Dana Ulbrichova, Matous Hrdinka, Eva Flachsová, Ivan Mikula, Michaela Bodnarova, Jana Prochazkova, Jana Saligova1, Eva Silhanova2, Hana Halamkova3, Jiri Zeman, Pavel Martasek

Department of Pediatrics, Ist School of Medicine, Charles University, 128 08 Prague, Czech Republic; 1Department of Pediatrics, University Hospital Kosice, Slovak Republic; 2Department of Clinical Genetics, University Hospital Ostrava, Czech Republic; 3Department of Biochemistry, Regional Hospital Vyskov, Czech Republic

BACKGROUND: Acute intermittent porphyria (AIP; OMIM 176000) is an autosomal dominant disorder caused by the partial deficiency of porphobilinogen deaminase (PBGD; or hydroxymethylbilane synthase, HMBS; EC, the third enzyme in the heme biosynthetic pathway. It is manifested by life-threatening acute neurological attacks that can be provoked by various factors, including certain drugs, hormones, alcohol and starvation. Clinical expression is highly variable, and ~90% of AIP heterozygotes remain asymptomatic throughout life. To date, over 250 HMBS mutations have been identified.

OBJECTIVE: To identify the molecular lesions in newly diagnosed (2004) Czech and Slovak  AIP patients.

DESIGN AND METHODS: Genomic DNA was isolated from members of seven unrelated AIP families from the Czech and Slovak Republics, and mutation screening was performed by PCR and denaturing gradient gel electrophoresis (DGGE). Subsequently, automated DNA sequencing was used to verify the mutated lesions. For each identified mutations, a restriction fragment length polymorphism (RFLP) assay was established, and a total of 36 individuals from seven families were analyzed to detect asymptomatic carriers.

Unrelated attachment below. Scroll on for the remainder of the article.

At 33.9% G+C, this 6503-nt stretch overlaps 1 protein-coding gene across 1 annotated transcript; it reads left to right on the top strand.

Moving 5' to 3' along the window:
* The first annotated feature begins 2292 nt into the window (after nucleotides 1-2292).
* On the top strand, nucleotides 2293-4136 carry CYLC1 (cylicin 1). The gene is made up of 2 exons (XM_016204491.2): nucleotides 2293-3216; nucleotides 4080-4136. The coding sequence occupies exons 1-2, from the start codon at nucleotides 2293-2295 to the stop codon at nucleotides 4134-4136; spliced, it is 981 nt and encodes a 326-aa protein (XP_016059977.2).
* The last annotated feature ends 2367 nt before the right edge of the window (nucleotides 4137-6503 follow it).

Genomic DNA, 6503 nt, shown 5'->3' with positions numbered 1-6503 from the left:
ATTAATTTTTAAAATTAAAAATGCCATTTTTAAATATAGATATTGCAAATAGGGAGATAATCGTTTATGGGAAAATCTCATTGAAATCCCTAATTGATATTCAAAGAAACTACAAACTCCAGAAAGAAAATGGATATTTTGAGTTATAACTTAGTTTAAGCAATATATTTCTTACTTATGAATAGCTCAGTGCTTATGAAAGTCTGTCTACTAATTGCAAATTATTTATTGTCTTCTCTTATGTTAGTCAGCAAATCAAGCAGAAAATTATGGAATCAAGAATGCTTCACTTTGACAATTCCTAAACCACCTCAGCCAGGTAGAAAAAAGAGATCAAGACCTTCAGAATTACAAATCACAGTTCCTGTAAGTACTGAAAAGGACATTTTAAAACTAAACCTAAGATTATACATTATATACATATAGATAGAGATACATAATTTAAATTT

RESULTS: Eight mutations were identified, including three novel mutations (610 C>A, 675 delA, 966 insA), and five previously reported mutations (76 C>T, 77 G>A, 518 G>A, 771+1 G>T, 973 insG). This is the first report of the 518 G>A mutation in the Czech and Slovak population. Of particular interest, one patient had two mutations, 518 G>A and 610 C>A, both located in exon 10.

CONCLUSIONS: Three novel mutations were identified in seven unrelated AIP families. These studies further emphasize the molecular heterogeneity of AIP, and provide accurate detection of asymptomatic carriers.

(Supported by grant GAUK 10/2004/C)